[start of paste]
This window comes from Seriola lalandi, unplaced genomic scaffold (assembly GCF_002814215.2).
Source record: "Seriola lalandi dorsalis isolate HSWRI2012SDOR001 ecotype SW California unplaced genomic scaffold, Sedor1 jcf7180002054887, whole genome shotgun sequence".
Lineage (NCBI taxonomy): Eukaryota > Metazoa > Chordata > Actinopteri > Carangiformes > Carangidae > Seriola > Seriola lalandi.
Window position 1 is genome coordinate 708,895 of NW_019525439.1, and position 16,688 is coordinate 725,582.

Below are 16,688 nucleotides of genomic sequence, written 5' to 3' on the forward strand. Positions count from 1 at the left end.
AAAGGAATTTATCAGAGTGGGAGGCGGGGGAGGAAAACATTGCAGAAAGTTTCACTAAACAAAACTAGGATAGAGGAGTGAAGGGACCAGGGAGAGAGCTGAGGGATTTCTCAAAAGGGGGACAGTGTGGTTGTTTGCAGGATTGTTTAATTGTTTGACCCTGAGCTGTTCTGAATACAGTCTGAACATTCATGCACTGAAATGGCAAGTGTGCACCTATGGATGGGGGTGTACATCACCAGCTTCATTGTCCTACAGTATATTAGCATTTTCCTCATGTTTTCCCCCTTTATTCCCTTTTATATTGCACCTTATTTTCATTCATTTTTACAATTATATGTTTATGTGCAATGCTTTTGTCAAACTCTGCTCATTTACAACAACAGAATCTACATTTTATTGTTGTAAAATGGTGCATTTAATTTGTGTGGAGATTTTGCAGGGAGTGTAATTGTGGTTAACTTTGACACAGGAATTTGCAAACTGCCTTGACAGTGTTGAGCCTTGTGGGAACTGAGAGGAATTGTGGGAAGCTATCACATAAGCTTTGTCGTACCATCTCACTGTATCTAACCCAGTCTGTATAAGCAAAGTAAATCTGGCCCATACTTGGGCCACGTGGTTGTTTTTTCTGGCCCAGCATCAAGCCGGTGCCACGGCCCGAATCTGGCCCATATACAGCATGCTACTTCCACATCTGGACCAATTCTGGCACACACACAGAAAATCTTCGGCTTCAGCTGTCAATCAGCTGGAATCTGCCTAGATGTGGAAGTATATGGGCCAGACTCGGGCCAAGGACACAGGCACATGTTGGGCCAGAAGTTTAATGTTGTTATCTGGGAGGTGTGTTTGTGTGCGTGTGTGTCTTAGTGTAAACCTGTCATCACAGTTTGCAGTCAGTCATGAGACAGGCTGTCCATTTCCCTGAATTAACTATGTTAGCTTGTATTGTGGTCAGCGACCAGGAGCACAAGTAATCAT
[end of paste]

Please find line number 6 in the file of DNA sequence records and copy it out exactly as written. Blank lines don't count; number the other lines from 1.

AAAGGAATTTATCAGAGTGGGAGGCGGGGGAGGAAAACATTGCAGAAAGTTTCACTAAACAAAACTAGGATAGAGGAGTGAAGGGACCAGGGAGAGAGCTGAGGGATTTCTCAAAAGGGGGACAGTGTGGTTGTTTGCAGGATTGTTTAATTGTTTGACCCTGAGCTGTTCTGAATACAGTCTGAACATTCATGCACTGAAATGGCAAGTGTGCACCTATGGATGGGGGTGTACATCACCAGCTTCATTGTCCTACAGTATATTAGCATTTTCCTCATGTTTTCCCCCTTTATTCCCTTTTATATTGCACCTTATTTTCATTCATTTTTACAATTATATGTTTATGTGCAATGCTTTTGTCAAACTCTGCTCATTTACAACAACAGAATCTACATTTTATTGTTGTAAAATGGTGCATTTAATTTGTGTGGAGATTTTGCAGGGAGTGTAATTGTGGTTAACTTTGACACAGGAATTTGCAAACTGCCTTGACAGTGTTGAGCCTTGTGGGAACTGAGAGGAATTGTGGGAAGCTATCACATAAGCTTTGTCGTACCATCTCACTGTATCTAACCCAGTCTGTATAAGCAAAGTAAATCTGGCCCATACTTGGGCCACGTGGTTGTTTTTTCTGGCCCAGCATCAAGCCGGTGCCACGGCCCGAATCTGGCCCATATACAGCATGCTACTTCCACATCTGGACCAATTCTGGCACACACACAGAAAATCTTCGGCTTCAGCTGTCAATCAGCTGGAATCTGCCTAGATGTGGAAGTATATGGGCCAGACTCGGGCCAAGGACACAGGCACATGTTGGGCCAGAAGTTTAATGTTGTTATCTGGGAGGTGTGTTTGTGTGCGTGTGTGTCTTAGTGTAAACCTGTCATCACAGTTTGCAGTCAGTCATGAGACAGGCTGTCCATTTCCCTGAATTAACTATGTTAGCTTGTATTGTGGTCAGCGACCAGGAGCACAAGTAATCAT